Educating the whole student


Through standardized measures such as ongoing accreditation, job placement rates, and pass rates on nationally normed exams, Edison is able to clearly measure and communicate its commitment to academic rigor and quality. In community colleges, the mission of open access is complimented by a commitment to teaching and learning above all other academic pursuits (such as research and publishing). Teaching and learning, however, extend outside the realm of the classroom and into the daily lives of students as well. Among other goals it establishes for the student experience, Edison aims to educate the whole student — in and out of the classroom.

So much of the academic journey is about discovery, and yet often, students have not discovered enough about themselves to help ensure the best choice in academic program and ultimately, career path. New Edison students are engaged in this discovery early and frequently in the enrollment process. Some engagement is informal, such as the selection of a major on an application or the mention of preferred job title after graduation when meeting with an enrollment advisor. For many students, the engagement of discovery becomes formalized through the use of two distinct career assessment tools that are given sometimes before enrollment, and sometimes during the student’s first semester of work. Sometimes, it’s not even necessary to identify a specific career, but rather an array of careers with a consistent theme (the ‘helping’ careers of social work, criminal justice, and nursing, for example).

Once the broad theme is identified, students can assess their choices more deeply with course work, catalog research, and partner pathways (post-graduation from Edison). Every time a student meets with an advisor that goal is revisited and either confirmed or amended. Students often change their plans based on new experience in the classroom or changing life circumstances. Regardless of what path they choose, Edison students complete this portion of out-of-classroom education as they near graduation, and receive coaching in identifying job prospects, assembling application packets, and interview techniques.

Students undergo terrific amounts of change when beginning (or returning) to college. Not all of them are equipped to address the allocation of time, money, and family demands early on. Some students who are strong in academic ability lack the executive skills to navigate course demands. These are all gap areas that are filled through the First Year Experience course available for students. Though the instructional part of the course takes place in the classroom, all of the assignments are practical, applicable, and externally focused to help students identify their potential barriers and place the appropriate remedies in front of them. Teaching students what they don’t know, especially early in their experience, helps ensure the maximum likelihood of persistence and success.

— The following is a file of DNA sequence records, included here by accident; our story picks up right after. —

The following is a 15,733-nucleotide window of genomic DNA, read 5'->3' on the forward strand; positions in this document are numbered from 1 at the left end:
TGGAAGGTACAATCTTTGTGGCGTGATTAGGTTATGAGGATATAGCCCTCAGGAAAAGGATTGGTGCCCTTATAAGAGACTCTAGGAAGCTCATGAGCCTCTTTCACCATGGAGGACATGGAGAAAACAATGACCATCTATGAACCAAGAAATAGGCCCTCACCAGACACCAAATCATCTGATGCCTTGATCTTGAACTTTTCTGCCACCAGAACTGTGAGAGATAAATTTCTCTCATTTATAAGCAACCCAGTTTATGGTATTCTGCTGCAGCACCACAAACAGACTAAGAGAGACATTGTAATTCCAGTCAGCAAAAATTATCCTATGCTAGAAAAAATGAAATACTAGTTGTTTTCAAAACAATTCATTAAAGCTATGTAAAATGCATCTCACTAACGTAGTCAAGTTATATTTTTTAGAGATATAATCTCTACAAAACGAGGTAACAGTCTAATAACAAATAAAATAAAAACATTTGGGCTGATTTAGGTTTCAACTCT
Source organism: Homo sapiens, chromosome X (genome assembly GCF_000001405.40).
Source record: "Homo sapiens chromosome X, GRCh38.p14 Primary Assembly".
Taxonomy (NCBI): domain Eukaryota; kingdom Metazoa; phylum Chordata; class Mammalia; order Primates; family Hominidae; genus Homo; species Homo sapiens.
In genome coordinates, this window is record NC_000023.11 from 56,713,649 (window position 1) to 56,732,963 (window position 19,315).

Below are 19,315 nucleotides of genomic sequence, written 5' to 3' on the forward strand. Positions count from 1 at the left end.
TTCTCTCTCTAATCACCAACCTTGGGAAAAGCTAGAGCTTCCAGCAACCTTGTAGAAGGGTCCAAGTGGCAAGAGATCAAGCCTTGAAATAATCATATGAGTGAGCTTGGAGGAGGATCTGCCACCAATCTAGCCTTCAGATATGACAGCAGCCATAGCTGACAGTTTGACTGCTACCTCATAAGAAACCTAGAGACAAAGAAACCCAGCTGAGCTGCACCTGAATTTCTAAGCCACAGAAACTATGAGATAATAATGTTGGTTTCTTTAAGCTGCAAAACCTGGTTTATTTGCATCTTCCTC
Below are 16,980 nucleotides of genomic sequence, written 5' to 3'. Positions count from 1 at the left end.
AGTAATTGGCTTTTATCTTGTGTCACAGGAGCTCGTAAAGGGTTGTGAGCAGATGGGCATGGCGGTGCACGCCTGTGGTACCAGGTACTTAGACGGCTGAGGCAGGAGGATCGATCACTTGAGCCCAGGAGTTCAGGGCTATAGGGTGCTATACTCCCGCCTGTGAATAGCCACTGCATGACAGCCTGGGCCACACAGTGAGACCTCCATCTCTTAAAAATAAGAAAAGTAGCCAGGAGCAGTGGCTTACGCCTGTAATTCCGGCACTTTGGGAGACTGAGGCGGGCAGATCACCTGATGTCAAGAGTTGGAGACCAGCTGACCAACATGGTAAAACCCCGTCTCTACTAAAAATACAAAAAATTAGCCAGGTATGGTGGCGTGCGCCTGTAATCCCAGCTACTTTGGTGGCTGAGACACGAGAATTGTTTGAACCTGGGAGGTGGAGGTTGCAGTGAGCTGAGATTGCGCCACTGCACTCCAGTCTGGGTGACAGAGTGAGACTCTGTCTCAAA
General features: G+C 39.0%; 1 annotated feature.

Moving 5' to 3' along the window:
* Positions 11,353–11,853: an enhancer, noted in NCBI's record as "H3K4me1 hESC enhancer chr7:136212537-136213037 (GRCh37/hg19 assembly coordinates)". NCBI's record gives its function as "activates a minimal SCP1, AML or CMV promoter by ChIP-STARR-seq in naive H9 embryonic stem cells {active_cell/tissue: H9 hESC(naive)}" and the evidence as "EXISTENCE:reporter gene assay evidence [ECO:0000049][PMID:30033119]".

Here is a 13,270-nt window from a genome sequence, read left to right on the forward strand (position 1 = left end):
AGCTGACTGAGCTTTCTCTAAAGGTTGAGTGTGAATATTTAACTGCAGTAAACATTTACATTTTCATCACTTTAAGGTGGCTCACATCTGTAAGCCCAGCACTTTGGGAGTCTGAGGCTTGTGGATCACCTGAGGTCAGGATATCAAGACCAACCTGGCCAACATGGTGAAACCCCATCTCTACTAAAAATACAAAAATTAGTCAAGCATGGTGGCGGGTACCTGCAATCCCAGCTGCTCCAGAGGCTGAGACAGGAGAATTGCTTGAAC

Learning about their emotional needs is accompanied by a focus on self-care and overall student health. Students are supported with messaging, resources, and interactive experiences throughout the academic year in an effort to help them learn or confirm what their bodies and minds need by way of nutrition, exercise, and good habits. Edison’s walk-in health services office meets needs ranging from crises to everyday aches and illnesses. Referrals are made to outside agencies and providers when appropriate. For students who may struggle with cognitive or developmental learning barriers, Edison provides and coordinates services to help address those barriers, through an established partnership between the classroom faculty and the success advisors.

It is being said that today’s traditional age student is consumer-minded when it comes to demanding quality services and instruction, but their level of consumerism does not always reach beyond into assuring that they take advantage of all that is due them as a matter of course. Edison’s focus on our quality is complimented by the value inherent in our low cost, convenience, and accessibility, but if there is not dividend placed on value, the argument is lost on students.

Consumerism in higher education is the cause for much debate and speculation and is often seen as the enemy to quality. Edison teaches students that value and quality can (and do) go together. For example, when students apply for financial aid at Edison, they are not automatically packaged with a student loan to help cover any costs. Instead, students have to request a loan separately to help ensure that multiple opportunities exist and are used to ensure the necessity of the loan and educate about the true cost of loans, now and down the road. We also offer financial literacy modules to students as they near program completion, and require loan exit counseling as students prepare to leave. After all, any financial lessons learned early in life have a longer benefit to the student.

Edison understands that while college is ultimately about academics and attaining a degree or certificate, it is also about learning to navigate life — in all of its facets, with all of its demands, and ultimately, with all of its benefits. When our students graduate, we want to them to say that we’ve treated them like customers, while also understanding that they are also our most important product.

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